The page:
To print this article, all you need is to be registered on Mondaq.com.

Click to Login as an existing user or Register so you can print this article.

Authors
 
In association with
Related Topics
 
Related Articles
 
Related Video
Up-coming Events Search
Tools
Print
Font Size:
Translation
Channels
Mondaq on Twitter
 
Mondaq Free Registration
Gain access to Mondaq global archive of over 375,000 articles covering 200 countries with a personalised News Alert and automatic login on this device.
Mondaq News Alert (some suggested topics and region)
Select Topics
Registration (please scroll down to set your data preferences)

Mondaq Ltd requires you to register and provide information that personally identifies you, including your content preferences, for three primary purposes (full details of Mondaq’s use of your personal data can be found in our Privacy and Cookies Notice):

  • To allow you to personalize the Mondaq websites you are visiting to show content ("Content") relevant to your interests.
  • To enable features such as password reminder, news alerts, email a colleague, and linking from Mondaq (and its affiliate sites) to your website.
  • To produce demographic feedback for our content providers ("Contributors") who contribute Content for free for your use.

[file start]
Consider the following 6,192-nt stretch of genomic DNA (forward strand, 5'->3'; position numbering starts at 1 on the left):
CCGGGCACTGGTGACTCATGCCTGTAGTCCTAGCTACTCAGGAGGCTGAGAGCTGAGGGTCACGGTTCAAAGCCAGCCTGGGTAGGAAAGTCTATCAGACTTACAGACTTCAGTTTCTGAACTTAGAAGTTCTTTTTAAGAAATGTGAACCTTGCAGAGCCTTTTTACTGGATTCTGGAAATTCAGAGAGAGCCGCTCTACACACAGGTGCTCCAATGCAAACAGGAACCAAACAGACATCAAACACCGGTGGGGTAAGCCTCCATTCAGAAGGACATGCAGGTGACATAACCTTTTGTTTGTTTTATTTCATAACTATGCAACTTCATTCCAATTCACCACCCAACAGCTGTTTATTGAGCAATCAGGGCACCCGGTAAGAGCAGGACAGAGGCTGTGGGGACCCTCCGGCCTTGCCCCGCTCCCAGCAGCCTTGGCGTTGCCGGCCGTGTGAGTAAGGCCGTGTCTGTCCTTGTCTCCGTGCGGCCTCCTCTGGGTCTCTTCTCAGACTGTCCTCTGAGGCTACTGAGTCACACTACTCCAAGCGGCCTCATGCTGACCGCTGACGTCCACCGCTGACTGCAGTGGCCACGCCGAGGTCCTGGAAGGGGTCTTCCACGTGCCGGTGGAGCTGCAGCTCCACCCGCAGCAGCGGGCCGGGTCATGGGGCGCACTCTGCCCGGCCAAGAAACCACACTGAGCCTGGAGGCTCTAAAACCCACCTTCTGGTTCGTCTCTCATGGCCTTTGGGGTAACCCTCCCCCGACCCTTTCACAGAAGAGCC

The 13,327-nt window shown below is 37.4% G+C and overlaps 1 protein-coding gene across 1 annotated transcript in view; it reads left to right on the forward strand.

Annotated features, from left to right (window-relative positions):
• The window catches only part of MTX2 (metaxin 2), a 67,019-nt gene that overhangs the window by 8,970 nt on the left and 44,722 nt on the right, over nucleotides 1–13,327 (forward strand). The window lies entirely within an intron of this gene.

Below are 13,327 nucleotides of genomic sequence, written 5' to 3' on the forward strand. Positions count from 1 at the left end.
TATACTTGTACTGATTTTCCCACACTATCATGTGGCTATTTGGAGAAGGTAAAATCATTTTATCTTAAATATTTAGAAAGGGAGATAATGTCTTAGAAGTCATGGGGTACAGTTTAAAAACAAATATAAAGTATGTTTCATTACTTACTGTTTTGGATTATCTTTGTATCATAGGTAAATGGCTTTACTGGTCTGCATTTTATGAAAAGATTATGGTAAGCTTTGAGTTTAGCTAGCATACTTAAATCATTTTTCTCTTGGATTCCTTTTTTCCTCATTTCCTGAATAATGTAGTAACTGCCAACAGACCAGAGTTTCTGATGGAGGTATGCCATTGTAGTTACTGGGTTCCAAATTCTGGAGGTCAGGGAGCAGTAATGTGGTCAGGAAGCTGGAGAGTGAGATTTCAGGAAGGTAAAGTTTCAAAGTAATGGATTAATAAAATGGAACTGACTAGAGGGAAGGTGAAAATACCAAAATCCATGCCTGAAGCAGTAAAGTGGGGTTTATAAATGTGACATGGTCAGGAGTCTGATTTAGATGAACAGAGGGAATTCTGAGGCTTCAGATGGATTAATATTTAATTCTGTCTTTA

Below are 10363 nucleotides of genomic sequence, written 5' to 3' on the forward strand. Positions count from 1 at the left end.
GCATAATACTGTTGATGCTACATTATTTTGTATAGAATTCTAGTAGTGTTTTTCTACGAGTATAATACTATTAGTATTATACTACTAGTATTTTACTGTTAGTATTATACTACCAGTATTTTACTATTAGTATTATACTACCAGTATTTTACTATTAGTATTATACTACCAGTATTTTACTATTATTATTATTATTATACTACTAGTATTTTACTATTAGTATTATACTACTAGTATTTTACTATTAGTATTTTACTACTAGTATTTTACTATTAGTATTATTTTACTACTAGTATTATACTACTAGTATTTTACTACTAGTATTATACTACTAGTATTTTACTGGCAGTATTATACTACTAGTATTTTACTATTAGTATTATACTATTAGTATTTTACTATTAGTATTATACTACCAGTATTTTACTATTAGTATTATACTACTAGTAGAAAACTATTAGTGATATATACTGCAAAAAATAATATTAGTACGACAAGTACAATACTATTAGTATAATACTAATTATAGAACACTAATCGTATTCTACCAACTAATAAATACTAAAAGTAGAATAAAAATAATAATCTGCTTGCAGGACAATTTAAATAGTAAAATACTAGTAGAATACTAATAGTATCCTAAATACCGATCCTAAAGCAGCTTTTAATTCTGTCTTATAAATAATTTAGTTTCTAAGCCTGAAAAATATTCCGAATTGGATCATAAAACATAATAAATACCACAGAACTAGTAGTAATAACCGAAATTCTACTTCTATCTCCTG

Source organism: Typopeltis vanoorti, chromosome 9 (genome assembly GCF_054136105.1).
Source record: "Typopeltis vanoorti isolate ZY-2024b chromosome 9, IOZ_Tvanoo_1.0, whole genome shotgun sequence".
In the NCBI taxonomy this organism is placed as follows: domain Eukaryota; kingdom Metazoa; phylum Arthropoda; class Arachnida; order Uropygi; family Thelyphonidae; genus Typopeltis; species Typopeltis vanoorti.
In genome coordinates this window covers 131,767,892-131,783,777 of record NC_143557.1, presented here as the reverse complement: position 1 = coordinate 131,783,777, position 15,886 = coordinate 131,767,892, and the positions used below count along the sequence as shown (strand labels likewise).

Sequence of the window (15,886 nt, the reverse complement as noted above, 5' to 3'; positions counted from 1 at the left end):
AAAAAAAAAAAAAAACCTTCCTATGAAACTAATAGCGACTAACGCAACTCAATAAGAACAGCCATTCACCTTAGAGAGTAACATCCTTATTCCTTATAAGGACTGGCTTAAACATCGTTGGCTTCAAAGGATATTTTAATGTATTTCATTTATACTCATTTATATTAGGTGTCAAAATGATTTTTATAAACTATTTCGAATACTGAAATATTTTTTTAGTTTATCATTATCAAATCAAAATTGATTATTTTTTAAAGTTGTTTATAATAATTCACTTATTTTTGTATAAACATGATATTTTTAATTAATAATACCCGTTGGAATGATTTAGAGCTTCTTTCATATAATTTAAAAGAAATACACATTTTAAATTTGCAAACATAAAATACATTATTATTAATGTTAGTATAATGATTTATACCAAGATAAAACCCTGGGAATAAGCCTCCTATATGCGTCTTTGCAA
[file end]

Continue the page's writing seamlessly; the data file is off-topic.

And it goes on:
Mondaq hopes that our registered users will support us in maintaining our free to view business model by consenting to our use of your personal data as described below.

Mondaq has a "free to view" business model. Our services are paid for by Contributors in exchange for Mondaq providing them with access to information about who accesses their content. Once personal data is transferred to our Contributors they become a data controller of this personal data. They use it to measure the response that their articles are receiving, as a form of market research. They may also use it to provide Mondaq users with information about their products and services.

Details of each Contributor to which your personal data will be transferred is clearly stated within the Content that you access. For full details of how this Contributor will use your personal data, you should review the Contributor’s own Privacy Notice.